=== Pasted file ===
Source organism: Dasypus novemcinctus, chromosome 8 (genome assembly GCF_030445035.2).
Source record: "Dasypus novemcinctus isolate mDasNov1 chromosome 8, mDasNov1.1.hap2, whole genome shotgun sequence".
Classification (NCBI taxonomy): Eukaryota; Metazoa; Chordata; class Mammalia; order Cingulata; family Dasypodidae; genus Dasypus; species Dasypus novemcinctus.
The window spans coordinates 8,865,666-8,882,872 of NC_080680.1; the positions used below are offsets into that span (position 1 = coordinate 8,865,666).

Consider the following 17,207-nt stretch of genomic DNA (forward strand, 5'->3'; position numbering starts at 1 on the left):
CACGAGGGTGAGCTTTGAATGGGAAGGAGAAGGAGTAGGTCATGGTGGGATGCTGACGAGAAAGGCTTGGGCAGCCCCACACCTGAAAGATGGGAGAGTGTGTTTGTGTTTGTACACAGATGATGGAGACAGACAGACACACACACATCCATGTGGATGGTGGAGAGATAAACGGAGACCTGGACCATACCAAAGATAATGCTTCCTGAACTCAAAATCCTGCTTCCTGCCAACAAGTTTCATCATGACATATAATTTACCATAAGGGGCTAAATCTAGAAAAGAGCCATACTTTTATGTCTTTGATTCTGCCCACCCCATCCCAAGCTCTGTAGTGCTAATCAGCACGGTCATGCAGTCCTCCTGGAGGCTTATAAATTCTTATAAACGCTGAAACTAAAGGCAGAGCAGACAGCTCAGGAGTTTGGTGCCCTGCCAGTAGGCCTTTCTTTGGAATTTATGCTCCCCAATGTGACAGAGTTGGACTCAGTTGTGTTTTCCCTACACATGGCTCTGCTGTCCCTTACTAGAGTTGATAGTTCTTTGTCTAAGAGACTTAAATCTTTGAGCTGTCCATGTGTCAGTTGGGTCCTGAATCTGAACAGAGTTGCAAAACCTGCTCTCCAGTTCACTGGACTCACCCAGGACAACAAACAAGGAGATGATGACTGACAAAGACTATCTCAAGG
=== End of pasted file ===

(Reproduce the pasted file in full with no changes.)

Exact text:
Source organism: Dasypus novemcinctus, chromosome 8 (genome assembly GCF_030445035.2).
Source record: "Dasypus novemcinctus isolate mDasNov1 chromosome 8, mDasNov1.1.hap2, whole genome shotgun sequence".
Classification (NCBI taxonomy): Eukaryota; Metazoa; Chordata; class Mammalia; order Cingulata; family Dasypodidae; genus Dasypus; species Dasypus novemcinctus.
The window spans coordinates 8,865,666-8,882,872 of NC_080680.1; the positions used below are offsets into that span (position 1 = coordinate 8,865,666).

Consider the following 17,207-nt stretch of genomic DNA (forward strand, 5'->3'; position numbering starts at 1 on the left):
CACGAGGGTGAGCTTTGAATGGGAAGGAGAAGGAGTAGGTCATGGTGGGATGCTGACGAGAAAGGCTTGGGCAGCCCCACACCTGAAAGATGGGAGAGTGTGTTTGTGTTTGTACACAGATGATGGAGACAGACAGACACACACACATCCATGTGGATGGTGGAGAGATAAACGGAGACCTGGACCATACCAAAGATAATGCTTCCTGAACTCAAAATCCTGCTTCCTGCCAACAAGTTTCATCATGACATATAATTTACCATAAGGGGCTAAATCTAGAAAAGAGCCATACTTTTATGTCTTTGATTCTGCCCACCCCATCCCAAGCTCTGTAGTGCTAATCAGCACGGTCATGCAGTCCTCCTGGAGGCTTATAAATTCTTATAAACGCTGAAACTAAAGGCAGAGCAGACAGCTCAGGAGTTTGGTGCCCTGCCAGTAGGCCTTTCTTTGGAATTTATGCTCCCCAATGTGACAGAGTTGGACTCAGTTGTGTTTTCCCTACACATGGCTCTGCTGTCCCTTACTAGAGTTGATAGTTCTTTGTCTAAGAGACTTAAATCTTTGAGCTGTCCATGTGTCAGTTGGGTCCTGAATCTGAACAGAGTTGCAAAACCTGCTCTCCAGTTCACTGGACTCACCCAGGACAACAAACAAGGAGATGATGACTGACAAAGACTATCTCAAGG